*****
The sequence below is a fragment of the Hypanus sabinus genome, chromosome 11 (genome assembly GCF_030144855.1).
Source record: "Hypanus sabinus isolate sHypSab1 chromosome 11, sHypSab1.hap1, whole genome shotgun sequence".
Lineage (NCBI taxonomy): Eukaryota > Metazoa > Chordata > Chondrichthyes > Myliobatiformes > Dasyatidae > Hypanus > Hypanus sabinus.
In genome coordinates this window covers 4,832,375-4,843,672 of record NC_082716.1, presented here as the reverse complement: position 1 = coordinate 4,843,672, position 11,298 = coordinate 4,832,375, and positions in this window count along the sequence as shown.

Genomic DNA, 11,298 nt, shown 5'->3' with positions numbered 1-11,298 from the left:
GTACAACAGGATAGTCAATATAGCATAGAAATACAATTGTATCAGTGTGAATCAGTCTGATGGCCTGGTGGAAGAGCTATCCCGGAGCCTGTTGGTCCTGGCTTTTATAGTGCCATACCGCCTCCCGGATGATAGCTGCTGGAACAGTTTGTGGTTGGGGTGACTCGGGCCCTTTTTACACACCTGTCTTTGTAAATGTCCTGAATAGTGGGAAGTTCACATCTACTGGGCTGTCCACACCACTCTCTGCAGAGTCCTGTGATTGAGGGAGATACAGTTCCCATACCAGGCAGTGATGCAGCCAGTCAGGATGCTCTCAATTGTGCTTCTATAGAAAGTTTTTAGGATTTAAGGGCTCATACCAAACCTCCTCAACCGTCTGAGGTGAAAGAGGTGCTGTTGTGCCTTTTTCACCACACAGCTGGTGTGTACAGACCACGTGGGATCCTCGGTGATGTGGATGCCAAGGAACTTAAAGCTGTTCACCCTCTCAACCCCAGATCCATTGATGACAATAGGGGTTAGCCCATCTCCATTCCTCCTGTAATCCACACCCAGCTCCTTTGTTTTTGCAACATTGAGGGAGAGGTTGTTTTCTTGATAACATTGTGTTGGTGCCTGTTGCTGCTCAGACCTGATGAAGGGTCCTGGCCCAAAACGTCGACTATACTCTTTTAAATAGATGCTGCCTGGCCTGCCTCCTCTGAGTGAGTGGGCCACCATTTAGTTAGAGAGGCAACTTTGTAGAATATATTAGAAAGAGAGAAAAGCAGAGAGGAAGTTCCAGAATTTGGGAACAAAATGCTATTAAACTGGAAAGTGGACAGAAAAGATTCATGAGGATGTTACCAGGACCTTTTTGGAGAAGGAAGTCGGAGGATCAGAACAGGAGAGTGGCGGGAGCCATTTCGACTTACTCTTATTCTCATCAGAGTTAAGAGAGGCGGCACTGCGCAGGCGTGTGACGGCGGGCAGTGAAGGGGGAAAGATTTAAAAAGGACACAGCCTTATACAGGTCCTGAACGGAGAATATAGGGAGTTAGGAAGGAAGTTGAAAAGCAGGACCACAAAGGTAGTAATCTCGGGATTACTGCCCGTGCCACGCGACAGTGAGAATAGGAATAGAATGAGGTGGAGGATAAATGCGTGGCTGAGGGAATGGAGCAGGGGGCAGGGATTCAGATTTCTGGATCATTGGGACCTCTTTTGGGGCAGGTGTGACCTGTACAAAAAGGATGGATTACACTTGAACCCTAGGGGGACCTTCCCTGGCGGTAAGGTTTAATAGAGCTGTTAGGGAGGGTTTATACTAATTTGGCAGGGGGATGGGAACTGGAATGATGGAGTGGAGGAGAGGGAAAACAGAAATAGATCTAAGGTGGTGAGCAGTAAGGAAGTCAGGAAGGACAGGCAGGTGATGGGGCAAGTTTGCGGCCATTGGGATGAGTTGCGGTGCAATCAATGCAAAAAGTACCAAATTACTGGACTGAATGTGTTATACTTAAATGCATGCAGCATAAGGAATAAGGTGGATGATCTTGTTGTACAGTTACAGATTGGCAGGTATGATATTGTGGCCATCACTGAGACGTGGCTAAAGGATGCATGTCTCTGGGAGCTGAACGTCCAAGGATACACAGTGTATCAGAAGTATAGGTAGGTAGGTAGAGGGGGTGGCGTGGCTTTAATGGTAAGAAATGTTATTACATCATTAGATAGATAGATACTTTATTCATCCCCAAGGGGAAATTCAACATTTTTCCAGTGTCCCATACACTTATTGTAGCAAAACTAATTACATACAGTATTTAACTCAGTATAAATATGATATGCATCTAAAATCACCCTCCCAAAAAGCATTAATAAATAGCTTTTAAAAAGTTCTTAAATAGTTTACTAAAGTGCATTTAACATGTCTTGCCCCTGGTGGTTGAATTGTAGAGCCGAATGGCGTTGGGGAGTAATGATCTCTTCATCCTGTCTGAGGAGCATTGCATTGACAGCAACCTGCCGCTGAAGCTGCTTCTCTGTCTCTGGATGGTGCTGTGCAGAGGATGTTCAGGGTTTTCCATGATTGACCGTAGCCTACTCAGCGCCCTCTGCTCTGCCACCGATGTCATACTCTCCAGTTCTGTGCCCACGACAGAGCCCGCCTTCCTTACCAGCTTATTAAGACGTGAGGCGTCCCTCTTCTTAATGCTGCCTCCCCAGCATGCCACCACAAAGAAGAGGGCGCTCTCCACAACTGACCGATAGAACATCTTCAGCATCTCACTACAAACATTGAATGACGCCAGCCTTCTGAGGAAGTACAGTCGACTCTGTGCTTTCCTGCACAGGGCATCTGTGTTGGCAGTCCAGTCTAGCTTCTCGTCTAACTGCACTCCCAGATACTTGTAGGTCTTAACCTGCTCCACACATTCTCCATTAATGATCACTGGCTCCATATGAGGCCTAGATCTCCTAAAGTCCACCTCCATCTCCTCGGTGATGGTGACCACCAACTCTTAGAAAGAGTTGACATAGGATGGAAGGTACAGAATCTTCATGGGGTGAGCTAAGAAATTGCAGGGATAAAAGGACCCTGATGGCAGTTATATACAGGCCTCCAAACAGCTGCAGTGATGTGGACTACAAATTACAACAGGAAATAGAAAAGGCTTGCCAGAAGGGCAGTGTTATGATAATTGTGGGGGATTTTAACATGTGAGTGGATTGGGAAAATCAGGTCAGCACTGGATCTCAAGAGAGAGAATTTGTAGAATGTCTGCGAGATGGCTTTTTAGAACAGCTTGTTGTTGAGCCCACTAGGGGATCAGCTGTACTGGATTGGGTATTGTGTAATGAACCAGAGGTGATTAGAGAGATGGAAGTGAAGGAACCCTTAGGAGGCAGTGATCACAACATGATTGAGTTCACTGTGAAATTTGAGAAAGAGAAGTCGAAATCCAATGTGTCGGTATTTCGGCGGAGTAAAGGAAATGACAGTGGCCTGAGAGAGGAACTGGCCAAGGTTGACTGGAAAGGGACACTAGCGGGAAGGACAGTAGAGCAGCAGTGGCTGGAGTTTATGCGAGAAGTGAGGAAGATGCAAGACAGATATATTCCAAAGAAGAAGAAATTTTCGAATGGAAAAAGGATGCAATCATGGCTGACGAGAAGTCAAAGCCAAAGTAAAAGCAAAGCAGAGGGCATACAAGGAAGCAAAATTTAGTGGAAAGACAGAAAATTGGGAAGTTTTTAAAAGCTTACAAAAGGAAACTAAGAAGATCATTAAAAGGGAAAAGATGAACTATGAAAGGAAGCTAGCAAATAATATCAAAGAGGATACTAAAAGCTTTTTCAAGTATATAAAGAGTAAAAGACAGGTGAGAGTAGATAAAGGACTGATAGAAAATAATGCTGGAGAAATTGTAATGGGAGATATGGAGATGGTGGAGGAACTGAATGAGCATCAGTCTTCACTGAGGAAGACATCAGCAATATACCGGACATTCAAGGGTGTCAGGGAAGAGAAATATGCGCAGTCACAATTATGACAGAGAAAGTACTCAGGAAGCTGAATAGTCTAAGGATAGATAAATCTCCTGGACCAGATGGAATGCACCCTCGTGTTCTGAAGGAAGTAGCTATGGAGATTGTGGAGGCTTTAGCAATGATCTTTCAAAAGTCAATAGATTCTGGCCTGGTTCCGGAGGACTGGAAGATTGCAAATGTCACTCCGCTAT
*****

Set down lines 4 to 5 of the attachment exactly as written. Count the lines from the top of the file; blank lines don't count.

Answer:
In genome coordinates this window covers 4,832,375-4,843,672 of record NC_082716.1, presented here as the reverse complement: position 1 = coordinate 4,843,672, position 11,298 = coordinate 4,832,375, and positions in this window count along the sequence as shown.

Genomic DNA, 11,298 nt, shown 5'->3' with positions numbered 1-11,298 from the left: